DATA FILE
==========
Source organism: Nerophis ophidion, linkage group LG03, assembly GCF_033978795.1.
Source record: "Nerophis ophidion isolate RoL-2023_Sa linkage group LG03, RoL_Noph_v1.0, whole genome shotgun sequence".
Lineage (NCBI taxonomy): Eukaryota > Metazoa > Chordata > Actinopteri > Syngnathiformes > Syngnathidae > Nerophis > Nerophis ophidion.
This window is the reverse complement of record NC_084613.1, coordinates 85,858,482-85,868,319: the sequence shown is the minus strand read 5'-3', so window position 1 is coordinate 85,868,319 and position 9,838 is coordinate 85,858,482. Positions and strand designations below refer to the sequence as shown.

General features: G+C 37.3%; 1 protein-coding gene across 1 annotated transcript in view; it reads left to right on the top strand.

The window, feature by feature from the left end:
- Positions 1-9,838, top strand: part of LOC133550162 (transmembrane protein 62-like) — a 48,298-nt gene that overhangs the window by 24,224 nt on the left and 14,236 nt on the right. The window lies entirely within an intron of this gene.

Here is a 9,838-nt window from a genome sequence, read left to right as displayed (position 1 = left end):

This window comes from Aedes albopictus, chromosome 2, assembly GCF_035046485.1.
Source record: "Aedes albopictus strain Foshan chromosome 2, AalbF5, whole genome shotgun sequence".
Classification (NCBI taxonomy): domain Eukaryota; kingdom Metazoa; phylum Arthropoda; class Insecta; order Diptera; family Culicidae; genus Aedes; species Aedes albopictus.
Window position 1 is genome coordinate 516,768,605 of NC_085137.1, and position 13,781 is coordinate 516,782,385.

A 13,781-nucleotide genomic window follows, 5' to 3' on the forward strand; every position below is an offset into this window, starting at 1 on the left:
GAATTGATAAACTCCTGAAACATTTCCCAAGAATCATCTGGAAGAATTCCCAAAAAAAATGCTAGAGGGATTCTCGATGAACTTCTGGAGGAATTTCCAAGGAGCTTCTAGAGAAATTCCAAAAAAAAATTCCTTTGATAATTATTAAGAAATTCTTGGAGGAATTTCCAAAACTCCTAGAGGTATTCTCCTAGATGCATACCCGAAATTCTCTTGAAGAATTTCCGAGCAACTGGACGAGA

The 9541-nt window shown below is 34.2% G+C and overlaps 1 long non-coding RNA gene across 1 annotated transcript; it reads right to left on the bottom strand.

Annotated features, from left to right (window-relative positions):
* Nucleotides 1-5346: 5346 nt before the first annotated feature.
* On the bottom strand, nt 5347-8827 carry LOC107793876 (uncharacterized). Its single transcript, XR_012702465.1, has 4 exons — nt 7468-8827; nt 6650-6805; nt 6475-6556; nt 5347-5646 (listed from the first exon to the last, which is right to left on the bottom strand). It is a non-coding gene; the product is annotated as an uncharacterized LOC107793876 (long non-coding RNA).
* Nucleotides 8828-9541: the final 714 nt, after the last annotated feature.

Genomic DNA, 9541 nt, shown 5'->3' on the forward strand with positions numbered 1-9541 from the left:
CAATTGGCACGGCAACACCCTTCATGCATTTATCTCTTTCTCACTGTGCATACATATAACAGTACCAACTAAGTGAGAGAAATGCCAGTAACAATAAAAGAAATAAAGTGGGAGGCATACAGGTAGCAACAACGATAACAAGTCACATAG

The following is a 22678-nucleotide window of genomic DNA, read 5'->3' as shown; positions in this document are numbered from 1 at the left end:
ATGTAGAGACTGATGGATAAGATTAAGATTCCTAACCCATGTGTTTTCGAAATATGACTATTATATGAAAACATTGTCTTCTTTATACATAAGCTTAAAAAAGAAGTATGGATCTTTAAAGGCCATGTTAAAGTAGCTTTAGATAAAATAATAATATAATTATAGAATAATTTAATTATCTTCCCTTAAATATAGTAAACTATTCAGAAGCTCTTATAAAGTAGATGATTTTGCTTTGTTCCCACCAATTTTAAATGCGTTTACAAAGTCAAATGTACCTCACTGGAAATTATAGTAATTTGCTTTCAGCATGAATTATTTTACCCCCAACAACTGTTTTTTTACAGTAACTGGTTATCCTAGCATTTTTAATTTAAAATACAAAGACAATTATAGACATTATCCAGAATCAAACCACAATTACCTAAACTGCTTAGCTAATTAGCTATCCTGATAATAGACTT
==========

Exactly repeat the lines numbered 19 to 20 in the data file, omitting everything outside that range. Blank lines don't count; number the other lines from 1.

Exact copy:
* Nucleotides 8828-9541: the final 714 nt, after the last annotated feature.

Genomic DNA, 9541 nt, shown 5'->3' on the forward strand with positions numbered 1-9541 from the left: